Friday, February 8, 2008

Not-so-soft soap

There are those who believe politicians can be sold like washing-powder. Malcolm does not exclude himself from that group: he has observed the antics of the British Conservative Party too long. Any of such a mind should instantly turn to David Brooks, writing an Op-Ed piece for the New York Times.

Dr Retail starts by explaining a key difference:
...the essential competition in many consumer sectors is between commodity providers and experience providers, the companies that just deliver product and the companies that deliver a sensation, too. There’s Safeway, and then there is Whole Foods. There’s the PC, and then there’s the Mac.
Let us bear in mind which side of the divide Malcolm, a Macuser to the core, belongs.

Nevertheless, Malcolm, who has been cheering for Hillary for some time, does not fit Dr Retail's political profile:
Hillary Clinton is a classic commodity provider. She caters to the less-educated, less-pretentious consumer. As Ron Brownstein of The National Journal pointed out on Wednesday, she won the non-college-educated voters by 22 points in California, 32 points in Massachusetts and 54 points in Arkansas. She offers voters no frills, just commodities: tax credits, federal subsidies and scholarships. She’s got good programs at good prices.

Barack Obama is an experience provider. He attracts the educated consumer. In the last Pew Research national survey, he led among people with college degrees by 22 points. Educated people get all emotional when they shop and vote. They want an uplifting experience so they can persuade themselves that they’re not engaging in a grubby self-interested transaction. They fall for all that zero-carbon footprint, locally grown, community-enhancing Third Place hype. They want cultural signifiers that enrich their lives with meaning.
Nice! Yet, with more than a hint of underlying truth.

Dr Retail is not kind to Obama:

Obama offers to defeat cynicism with hope. Apparently he’s going to turn politics into a form of sharing. Have you noticed that he’s actually carried into his rallies by a flock of cherubs while the heavens open up with the Hallelujah Chorus? I wonder how he does that...

... Obama’s people are so taken with their messiah that soon they’ll be selling flowers at airports and arranging mass weddings. There’s a “Yes We Can” video floating around YouTube in which a bunch of celebrities like Scarlett Johansson and the guy from the Black Eyed Peas are singing the words to an Obama speech in escalating states of righteousness and ecstasy. If that video doesn’t creep out normal working-class voters, then nothing will.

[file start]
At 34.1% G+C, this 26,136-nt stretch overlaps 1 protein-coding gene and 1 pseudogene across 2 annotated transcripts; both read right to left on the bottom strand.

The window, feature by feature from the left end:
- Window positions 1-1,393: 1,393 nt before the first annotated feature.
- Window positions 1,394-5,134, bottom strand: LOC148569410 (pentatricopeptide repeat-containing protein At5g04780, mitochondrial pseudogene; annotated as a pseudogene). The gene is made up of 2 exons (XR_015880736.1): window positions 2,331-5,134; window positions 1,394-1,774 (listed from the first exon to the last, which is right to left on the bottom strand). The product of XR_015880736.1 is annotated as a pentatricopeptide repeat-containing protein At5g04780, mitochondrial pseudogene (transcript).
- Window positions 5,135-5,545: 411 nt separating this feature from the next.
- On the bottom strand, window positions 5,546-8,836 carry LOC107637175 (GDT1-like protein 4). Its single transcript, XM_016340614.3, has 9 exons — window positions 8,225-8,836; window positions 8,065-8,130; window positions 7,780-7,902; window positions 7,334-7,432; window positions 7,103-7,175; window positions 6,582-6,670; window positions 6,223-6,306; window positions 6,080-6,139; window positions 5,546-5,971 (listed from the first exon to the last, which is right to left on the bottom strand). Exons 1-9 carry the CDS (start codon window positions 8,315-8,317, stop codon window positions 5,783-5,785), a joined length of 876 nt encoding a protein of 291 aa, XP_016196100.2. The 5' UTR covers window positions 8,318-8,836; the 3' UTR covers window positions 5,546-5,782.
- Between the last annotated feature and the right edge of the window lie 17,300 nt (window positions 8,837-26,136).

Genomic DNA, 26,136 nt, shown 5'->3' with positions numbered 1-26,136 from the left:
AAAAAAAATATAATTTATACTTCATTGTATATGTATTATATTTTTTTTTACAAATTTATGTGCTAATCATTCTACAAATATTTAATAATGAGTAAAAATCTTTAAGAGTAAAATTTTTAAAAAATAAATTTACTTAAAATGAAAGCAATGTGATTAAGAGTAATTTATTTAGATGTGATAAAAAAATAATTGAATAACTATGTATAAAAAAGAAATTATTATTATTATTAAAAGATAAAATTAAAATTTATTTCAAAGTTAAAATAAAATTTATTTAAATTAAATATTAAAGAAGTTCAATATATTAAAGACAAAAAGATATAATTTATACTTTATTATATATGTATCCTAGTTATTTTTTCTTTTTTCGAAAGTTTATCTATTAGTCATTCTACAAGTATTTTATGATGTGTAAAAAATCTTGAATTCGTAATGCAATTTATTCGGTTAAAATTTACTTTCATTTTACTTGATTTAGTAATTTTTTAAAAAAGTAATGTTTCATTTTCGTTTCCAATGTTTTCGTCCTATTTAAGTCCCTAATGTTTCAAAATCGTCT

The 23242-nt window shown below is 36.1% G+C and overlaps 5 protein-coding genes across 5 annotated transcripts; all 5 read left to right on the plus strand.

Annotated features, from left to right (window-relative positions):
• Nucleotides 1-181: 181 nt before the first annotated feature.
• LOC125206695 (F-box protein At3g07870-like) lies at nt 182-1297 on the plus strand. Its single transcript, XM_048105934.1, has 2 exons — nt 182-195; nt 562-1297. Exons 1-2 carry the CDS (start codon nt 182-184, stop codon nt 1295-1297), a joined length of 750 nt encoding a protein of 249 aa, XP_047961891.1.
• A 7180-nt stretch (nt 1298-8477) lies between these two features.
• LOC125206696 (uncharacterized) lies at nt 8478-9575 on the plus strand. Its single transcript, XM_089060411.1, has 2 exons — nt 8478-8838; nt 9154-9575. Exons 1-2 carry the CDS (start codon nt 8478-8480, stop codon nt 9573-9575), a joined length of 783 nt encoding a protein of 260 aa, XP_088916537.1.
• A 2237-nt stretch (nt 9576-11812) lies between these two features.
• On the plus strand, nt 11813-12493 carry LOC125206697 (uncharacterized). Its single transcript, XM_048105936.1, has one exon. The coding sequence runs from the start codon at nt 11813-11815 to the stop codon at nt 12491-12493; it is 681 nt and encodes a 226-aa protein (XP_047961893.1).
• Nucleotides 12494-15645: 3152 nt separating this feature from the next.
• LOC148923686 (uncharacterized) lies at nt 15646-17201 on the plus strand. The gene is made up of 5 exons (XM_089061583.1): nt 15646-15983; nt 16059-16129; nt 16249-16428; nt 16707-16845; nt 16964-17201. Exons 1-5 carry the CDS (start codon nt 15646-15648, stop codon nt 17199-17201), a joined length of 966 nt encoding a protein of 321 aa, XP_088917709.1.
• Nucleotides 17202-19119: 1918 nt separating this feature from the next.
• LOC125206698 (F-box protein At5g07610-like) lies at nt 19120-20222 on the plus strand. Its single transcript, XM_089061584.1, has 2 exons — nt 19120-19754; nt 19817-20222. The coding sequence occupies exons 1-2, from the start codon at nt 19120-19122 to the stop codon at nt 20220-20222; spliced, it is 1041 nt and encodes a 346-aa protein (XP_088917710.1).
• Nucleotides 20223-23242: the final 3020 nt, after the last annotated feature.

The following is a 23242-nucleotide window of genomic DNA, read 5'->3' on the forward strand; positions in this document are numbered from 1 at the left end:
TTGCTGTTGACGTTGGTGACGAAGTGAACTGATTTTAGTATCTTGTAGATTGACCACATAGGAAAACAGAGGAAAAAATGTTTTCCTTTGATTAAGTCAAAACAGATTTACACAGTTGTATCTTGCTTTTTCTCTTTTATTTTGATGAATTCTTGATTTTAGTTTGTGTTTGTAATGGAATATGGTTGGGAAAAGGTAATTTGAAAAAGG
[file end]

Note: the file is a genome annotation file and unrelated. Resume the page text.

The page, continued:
So Dr Retail predicts what happens next:

The next states on the primary calendar have tons of college-educated Obamaphile voters. Maryland is 5th among the 50 states, Virginia is 6th. But later on, we get the Hillary-friendly states. Ohio is 40th in college education. Pennsylvania is 32nd.

But it’ll still be tied after all that. The superdelegates will pick the nominee — the party honchos, the deal-makers, the donors, the machine. Swinging those people takes a level of cynicism even Dr. Retail can’t pretend to understand. That’s Tammany Hall. That’s the court at Versailles under Louis XIV.

Malcolm has committed some despicable plagiarism here: he did warn the passing reader to go to the fountainhead. He justifies himself by suggesting that, when one finds a piece of good writing, it should be celebrated. Dr Retail is a definite "find": he should be cherished. David Brooks (who also writes for the New Yorker*, and doesn't the acerbic wit show) should be proud of his creation: he has dissected with aplomb a phenomenon of our times.

Now, have you noticed that Cameron washes whiter than Brown?


* The New Yorker's current issue has an extended and important essay, by John Updike no less, on Flann O'Brien. It is also available on line. There is, therefore, peace in Redfellow Hovel while the Great One peruses it.

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